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Staphorst

Staphorst

is a municipality and a town in the eastern Netherlands.

Religion

Staphorst is famous for people wearing traditional dress. Furthermore, it is one of the most religious towns of the Netherlands, with a lot of people attending Calvinist church. Staphorst is said to grind to a halt on Sundays.

A large proportion of the population holds fundamentalist Christian beliefs, and oppose technologies such as television and blood transfusions. This is in contrast to the permissive, libertarian tendency in Dutch law. Nevertheless, Staphorst has a big industrial area with small, but modern enterprises; on days other than Sundays, tourists are welcome (see below).

In 1971, Staphorst became world news due to an outbreak of polio. Certain inhabitants did not wish their children to be vaccinated against polio on religious grounds. They found that vaccination was against Divine Providence, in particular the Heidelberg Catechism. Due to this (and probably also due to laxity of other inhabitants in getting vaccinated) 39 people (mostly children) became infected with polio. Of these, five died and a number of others became disabled. Most inhabitants are now vaccinated, however 20% remain unvaccinated. As a result, Staphorst and other similar areas in Holland are classified as risk areas by the WHO - the only such area in Europe.

In 2005, Staphorst's municipal council (run by the SGP, which until 2006 banned women from politics) passed a measure to ban swearing, by 13 - 4 votes

The TFR in Staphorst at 2.76 was 4th highest in all of Netherlands in 2003. That makes Staphorst a place with one of the highest birth rates in all of Europe.

Population centres

Situation; economy

Staphorst lies only 5 km south of Meppel (province Drenthe). The village has a junction to the A28 motorway (Groningen - Zwolle - Amersfoort). It is also situated along the railroad between these cities. The railway station was closed in the early 1900's.

In Staphorst there are some factories producing all kinds of metallic goods. Many inhabitants are farmers, breeding cows.

The villages of Staphorst and its southern neighbour Rouveen came into existence as in the 13th century monks started to bring the bogs and swamps into culture. All the farms were built along the long road through the bog area. Thus a lengthy row of farms was built, becoming the 7 miles long village of Staphorst-Rouveen. This phenomenon is called in Dutch: lintbebouwing (ribbon urbanization). In many parts of the Netherlands this type of village is quite common, e.g. Vriezenveen, the villages along river dykes in Holland, the so-called moor-colonies in the provinces Drenthe and Groningen, as well as the German regions opposite the border. A specialty for Staphorst is, that after a farmer's death, his land was often divided between his sons. The son, who didn't inherit his father's farm, built a farm-house for his own behind the other. Therefore, many pieces of farmland are very lengthy, yet narrow (e.g. 1500 x 40 metres). Originally, each piece of land was 125 metres wide. The farms are of the traditional Low Saxon type. They have green doors and window shutters. Most farms existing now were built between 1850 and 1910.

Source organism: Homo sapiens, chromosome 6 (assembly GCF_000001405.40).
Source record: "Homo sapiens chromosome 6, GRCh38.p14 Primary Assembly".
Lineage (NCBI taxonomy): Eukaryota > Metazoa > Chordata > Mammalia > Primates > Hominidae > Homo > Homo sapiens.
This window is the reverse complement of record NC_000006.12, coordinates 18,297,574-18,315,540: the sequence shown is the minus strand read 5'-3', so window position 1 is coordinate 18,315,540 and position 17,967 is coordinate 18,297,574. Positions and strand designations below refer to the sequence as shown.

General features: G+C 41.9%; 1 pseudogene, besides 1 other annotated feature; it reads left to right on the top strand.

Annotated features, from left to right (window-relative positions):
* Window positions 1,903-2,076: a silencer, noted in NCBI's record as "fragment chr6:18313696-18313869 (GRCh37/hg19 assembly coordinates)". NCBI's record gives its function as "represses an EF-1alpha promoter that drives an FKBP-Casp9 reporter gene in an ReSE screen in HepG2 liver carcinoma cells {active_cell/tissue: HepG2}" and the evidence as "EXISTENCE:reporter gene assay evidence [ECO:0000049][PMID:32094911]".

Sights

  • In Staphorst, one of the traditional farm-houses is now a small, yet interesting museum about Staphorst history, traditions and farming. A thorough knowledge of the Dutch language is needed to understand that what is shown in this Museum Farm (Museumboerderij).
  • Near the village of IJhorst, east of Staphorst, you can walk in a large forest. There are also some camping sites.

Attention: a local regulation forbids anyone to take photographs and films of Staphorst inhabitants without their permission! Also, swearing and cursing is strictly forbidden.

Out of respect to local tradition, a visit to Staphorst on a Sunday is not advised.

Demographics (2007)

Staphorst had a sustainable birth rate till the beginning of 21st century. But during the 2000-2007 period birth rate plummeted considerably.

  • Birth Rate: 15.79 per 1000 (Down from 18.96 in 2000).
  • Death Rate: 6.98 per 1000.
  • NGR: +0.88%

External links

References


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